Even though Mr. Market is now in a tizzy about the future of tech high-fliers, he was very happy last week when the US backed off from its trade war saber-rattling against China and the two sides agreed to talk.
The Administration still has its threat of a 25% tariff on $60 billion of yet to be determined Chinese goods in play, and has said it will launch a Section 301 trade action against China’s unfair technology licensing rules. Keep in mind that past Section 301 cases have served as bargaining chips to force trade concessions. Trump has said he wants the trade deficit with China reduced by $100 billion and also wants more reciprocity. Bear in mind that even a $100 billion improvement would only be a dent in a yawning trade gap of $375 billion last year.
As Treasury Secretary Mnuchin put it, per Reuters:
Mnuchin told Fox News that he was pursuing an agreement with the Chinese “for them to open up their markets, reduce their tariffs, stop forced technology transfer. These are all the things we want to do.”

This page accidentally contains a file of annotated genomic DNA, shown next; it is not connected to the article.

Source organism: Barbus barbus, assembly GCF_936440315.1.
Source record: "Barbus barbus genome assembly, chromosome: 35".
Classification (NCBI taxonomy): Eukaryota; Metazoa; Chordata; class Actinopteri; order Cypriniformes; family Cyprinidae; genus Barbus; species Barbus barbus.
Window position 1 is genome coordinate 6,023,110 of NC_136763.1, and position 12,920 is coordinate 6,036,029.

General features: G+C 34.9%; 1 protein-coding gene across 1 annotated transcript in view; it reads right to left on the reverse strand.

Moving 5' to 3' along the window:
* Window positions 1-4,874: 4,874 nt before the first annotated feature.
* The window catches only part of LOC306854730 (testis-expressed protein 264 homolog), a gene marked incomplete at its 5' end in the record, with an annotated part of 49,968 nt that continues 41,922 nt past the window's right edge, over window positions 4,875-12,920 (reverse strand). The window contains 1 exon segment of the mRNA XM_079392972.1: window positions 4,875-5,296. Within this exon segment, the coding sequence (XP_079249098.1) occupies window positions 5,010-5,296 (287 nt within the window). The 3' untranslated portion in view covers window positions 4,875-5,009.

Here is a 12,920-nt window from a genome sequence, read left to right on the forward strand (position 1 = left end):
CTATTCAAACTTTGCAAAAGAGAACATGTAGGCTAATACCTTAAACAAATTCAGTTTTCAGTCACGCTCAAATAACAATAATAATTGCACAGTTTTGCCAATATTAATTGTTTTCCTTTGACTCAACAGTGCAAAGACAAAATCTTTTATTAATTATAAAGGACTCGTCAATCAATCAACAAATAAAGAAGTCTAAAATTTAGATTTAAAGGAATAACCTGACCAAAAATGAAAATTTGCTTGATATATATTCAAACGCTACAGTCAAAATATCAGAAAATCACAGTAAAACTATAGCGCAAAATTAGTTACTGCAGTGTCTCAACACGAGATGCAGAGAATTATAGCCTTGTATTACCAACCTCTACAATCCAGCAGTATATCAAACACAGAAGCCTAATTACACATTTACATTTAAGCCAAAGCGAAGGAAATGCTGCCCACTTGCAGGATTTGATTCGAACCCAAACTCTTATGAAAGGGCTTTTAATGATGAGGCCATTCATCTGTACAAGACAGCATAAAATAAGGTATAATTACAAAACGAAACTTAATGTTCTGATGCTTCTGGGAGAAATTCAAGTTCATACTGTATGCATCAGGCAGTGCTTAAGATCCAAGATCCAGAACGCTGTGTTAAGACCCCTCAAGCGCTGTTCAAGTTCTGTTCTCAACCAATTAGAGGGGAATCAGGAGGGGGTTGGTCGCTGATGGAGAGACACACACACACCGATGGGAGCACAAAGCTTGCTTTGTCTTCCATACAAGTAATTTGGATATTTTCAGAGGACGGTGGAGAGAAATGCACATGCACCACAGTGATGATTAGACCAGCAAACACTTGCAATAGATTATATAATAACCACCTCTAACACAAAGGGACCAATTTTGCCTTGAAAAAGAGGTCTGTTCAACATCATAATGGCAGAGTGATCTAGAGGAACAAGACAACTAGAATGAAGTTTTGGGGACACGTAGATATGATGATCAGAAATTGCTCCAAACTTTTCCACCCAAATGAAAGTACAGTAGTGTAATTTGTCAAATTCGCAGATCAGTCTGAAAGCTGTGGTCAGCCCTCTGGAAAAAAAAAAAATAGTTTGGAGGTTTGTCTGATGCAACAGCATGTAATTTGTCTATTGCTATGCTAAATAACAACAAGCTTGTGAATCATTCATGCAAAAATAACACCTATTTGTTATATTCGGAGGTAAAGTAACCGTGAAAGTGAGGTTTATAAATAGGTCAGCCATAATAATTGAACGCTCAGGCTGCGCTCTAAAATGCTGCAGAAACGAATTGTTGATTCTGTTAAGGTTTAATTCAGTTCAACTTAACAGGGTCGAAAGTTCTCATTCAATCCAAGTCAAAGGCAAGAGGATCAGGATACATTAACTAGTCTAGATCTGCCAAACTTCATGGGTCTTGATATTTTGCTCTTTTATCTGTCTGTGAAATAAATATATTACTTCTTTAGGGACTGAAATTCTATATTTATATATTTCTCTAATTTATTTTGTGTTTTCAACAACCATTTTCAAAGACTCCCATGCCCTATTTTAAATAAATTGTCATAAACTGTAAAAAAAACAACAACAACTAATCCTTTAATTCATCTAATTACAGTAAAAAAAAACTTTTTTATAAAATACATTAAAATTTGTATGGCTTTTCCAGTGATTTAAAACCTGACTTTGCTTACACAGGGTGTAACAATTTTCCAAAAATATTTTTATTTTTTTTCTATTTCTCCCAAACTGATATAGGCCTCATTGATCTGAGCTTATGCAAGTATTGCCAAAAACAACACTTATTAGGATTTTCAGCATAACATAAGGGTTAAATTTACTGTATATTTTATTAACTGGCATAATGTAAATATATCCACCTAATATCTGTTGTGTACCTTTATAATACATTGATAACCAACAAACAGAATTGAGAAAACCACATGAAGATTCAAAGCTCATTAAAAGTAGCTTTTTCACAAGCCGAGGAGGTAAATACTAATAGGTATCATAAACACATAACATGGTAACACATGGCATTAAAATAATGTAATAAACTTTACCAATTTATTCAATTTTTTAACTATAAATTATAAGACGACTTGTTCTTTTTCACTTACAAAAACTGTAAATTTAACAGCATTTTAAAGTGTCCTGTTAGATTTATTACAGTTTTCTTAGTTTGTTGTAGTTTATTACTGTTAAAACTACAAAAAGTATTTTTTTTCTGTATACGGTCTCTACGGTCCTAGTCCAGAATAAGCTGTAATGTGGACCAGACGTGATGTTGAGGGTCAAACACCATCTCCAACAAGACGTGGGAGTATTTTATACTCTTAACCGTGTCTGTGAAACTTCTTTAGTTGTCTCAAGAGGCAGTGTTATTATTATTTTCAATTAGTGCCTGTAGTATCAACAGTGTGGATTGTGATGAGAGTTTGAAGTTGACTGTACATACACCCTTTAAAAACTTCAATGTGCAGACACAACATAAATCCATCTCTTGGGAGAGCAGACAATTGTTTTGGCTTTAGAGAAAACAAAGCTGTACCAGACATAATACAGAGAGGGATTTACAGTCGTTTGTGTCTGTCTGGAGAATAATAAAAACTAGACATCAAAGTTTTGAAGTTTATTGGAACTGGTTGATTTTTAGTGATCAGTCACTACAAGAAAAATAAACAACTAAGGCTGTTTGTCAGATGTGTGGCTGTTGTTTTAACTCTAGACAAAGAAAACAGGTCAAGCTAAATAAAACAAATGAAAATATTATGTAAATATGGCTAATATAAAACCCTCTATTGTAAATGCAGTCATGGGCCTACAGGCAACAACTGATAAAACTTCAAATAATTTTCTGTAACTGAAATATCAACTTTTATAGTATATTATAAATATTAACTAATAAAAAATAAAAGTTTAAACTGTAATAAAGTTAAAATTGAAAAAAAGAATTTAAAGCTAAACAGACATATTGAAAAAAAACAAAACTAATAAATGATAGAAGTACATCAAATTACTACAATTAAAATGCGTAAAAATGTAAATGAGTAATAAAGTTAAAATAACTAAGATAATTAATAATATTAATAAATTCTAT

The Administration is out to throw sand in the gears of China’s economic strategy. From the Financial Times:
But behind the tariffs is what analysts consider to be a broader objective from the White House to disrupt a high-level Chinese strategy, called “Made in China 2025”, that aims to make a number of companies world leaders in sectors such as robotics, semiconductors, aviation and computing.
A crucial element of Beijing’s development plan has been to partner with foreign companies or acquire overseas technologies that will help Chinese groups rise to global dominance in their respective industries. It is these companies the US is expected to take action against.